Over the summer months Gene and I have met periodically to discuss the project and the phases that will be needed to reach our goal.  A short version the restoration process is below:

•    Document the object in its current condition (photographs and thorough descriptions)
•    Meet with Gene to discuss and test proper cleaning materials that will not further harm the condition of the screen.
•    Clean both sides of the screen including the wooden frame.
•    Discuss the missing pieces and come to a conclusion as to what those missing pieces were, come up with a plan to replicate these pieces to as close to their originals as possible
•    Carve replacement pieces
•    Apply replacement pieces
•    Repair cracks in lacquer
•    Repair areas damaged by glue drippings from, presumably, a failed repair attempt.
•    Final phases to be determined

Here are a few pictures showing close ups of the screen taken during the restoration process.

Lacquer Screen on display at the Burton-Ingram House, prior to the undertaking of conservation work.

Floral detail of c. 1793 lacquer dressing screen during conservation observation.

Detail of bird's wing from c. 1793 lacquer dressing screen during conservation observation.

As you can see there are many pieces of mother of pearl/bone missing.  One of the trickiest parts of this process will be to recreate these pieces and to replace them, to bring back the screen as close to its original condition as possible.
At the moment the initial documentation phase is complete.  Gene and I have met, discussed and tested cleaning materials.  I will begin cleaning the screen this week.  The cleaning process will be quite tedious as it will be done using q-tips!  But luckily I have a ton of patience, so this is right up my alley.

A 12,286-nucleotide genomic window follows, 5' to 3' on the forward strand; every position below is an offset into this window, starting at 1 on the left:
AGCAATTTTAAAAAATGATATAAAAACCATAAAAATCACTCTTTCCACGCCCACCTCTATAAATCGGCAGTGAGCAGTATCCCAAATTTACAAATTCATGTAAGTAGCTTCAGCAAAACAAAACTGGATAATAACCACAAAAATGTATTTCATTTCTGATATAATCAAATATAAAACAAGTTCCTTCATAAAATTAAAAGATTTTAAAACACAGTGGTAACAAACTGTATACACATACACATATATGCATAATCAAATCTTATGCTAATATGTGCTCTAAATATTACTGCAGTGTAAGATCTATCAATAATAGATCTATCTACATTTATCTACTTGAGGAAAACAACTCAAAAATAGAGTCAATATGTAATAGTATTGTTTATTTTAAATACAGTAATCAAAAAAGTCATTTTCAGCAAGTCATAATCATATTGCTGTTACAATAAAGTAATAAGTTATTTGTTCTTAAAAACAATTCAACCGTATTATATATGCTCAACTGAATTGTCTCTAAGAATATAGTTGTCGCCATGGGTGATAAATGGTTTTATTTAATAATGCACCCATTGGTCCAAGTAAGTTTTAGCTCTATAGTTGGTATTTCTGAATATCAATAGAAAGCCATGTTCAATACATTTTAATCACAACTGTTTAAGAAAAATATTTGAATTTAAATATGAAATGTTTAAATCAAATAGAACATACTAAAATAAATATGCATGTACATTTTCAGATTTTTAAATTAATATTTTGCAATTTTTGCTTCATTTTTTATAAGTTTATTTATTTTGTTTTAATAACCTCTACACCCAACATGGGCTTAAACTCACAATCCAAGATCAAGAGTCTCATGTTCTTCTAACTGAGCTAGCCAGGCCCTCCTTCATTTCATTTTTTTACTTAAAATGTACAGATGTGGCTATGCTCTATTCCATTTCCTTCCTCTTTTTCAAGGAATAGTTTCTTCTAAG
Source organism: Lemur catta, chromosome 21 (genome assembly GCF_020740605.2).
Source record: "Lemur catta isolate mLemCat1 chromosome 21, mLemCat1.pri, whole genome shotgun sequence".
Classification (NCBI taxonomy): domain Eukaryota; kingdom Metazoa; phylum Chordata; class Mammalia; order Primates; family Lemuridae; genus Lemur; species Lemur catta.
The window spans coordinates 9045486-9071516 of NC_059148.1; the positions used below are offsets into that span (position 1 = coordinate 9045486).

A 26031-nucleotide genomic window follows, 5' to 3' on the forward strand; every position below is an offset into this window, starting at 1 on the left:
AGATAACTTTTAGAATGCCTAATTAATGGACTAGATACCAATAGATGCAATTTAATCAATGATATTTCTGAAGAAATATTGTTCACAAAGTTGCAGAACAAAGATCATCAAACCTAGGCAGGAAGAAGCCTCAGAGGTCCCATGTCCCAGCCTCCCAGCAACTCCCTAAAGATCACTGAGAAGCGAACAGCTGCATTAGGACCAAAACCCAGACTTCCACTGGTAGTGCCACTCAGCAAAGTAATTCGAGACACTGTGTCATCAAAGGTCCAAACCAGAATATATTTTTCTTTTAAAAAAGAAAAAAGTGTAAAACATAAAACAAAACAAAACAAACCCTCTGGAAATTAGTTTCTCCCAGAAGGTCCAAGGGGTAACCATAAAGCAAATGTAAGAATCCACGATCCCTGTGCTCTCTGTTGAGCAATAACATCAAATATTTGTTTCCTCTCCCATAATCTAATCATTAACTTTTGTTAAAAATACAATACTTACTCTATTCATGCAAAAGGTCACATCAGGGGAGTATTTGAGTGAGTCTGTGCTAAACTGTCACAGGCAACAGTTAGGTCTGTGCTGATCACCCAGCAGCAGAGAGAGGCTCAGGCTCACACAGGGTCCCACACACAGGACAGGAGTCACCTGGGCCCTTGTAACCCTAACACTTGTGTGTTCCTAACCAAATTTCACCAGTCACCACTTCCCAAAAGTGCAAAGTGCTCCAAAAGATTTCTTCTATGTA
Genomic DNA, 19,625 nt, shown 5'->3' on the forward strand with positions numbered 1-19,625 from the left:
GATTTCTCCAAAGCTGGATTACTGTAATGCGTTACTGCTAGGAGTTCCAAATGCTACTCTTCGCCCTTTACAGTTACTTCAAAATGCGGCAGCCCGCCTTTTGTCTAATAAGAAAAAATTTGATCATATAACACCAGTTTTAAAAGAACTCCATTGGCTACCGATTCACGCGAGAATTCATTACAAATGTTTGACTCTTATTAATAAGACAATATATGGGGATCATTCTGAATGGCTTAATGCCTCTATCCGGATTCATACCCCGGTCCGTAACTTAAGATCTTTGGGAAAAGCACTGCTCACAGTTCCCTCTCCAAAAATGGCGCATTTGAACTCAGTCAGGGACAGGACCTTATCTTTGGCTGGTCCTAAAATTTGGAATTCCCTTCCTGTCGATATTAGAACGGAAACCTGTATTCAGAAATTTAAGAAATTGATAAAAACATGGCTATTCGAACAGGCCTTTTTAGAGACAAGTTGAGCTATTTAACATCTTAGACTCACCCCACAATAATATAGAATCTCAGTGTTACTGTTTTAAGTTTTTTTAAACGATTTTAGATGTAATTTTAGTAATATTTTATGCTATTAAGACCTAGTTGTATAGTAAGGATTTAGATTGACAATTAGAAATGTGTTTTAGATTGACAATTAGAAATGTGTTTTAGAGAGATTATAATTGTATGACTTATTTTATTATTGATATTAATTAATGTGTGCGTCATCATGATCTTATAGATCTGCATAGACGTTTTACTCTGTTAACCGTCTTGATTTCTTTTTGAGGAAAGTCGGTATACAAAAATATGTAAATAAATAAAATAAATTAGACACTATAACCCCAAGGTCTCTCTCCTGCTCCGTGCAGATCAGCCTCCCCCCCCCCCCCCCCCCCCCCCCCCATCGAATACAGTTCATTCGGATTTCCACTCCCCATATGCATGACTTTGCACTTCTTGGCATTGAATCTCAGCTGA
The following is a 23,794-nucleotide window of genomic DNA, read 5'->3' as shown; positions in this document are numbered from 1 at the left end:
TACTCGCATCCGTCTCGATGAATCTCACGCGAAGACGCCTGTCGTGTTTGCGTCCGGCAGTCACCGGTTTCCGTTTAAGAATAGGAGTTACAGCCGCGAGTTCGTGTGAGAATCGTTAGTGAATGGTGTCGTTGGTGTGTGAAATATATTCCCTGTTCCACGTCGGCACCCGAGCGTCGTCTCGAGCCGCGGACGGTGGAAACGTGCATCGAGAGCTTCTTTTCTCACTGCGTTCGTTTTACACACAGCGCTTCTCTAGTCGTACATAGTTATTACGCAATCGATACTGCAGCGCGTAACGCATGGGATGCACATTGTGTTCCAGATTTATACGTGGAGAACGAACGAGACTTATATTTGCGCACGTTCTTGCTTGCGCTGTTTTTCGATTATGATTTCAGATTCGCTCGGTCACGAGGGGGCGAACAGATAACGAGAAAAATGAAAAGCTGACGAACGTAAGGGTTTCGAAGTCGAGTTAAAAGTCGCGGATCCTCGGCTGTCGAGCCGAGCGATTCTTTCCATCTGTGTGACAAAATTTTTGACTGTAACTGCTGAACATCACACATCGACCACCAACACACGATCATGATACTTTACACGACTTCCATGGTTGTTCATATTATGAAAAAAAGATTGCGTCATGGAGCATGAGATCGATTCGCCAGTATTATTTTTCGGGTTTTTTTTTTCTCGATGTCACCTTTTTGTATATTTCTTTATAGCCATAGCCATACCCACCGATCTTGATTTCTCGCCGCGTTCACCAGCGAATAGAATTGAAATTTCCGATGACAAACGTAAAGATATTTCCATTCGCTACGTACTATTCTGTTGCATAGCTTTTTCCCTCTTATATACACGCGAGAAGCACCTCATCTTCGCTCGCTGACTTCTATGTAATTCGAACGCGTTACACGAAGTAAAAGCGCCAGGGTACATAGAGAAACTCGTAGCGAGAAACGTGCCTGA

I will be working on the second floor of the Ryves Holt House, feel free to stop by.  If I am in, I would be more than happy to give you an up close look at what I am doing.

Stay tuned for some before and after pictures during the cleaning process!

Trepanation Trepidation at the Old Doctor’s Office

By Deryn Cro, 2010 LHS Summer Intern

While this blog entry was originally supposed to examine the history of the cranial drill, and it will, I have come across something far more remarkable and-well let’s face it-interesting. I am of course talking about voluntary trepanation! Trepanation is the procedure in which a hole is drilled into a person’s skull for medical reasons. Voluntary trepanation is when someone drills a hole themselves for the purpose of gaining a higher state of being. Now before we delve any deeper let me just say that a.) I do not condone the following b.) please do not try this at home!

Trepanation is nothing new; it was commonly performed during the Middle Ages to help demons escape from one’s head. It was also done to get rid of headaches (ironic, I know), reduce swelling in the brain and seizures. Civilizations (through out) history found that trepanation could be used in a myriad of ways; it is thought to be one of the oldest surgical procedures in the world. There seems to be a high rate of survival and a low risk of infection; of eight skulls found in Germany from the 6th century seven showed signs of healing.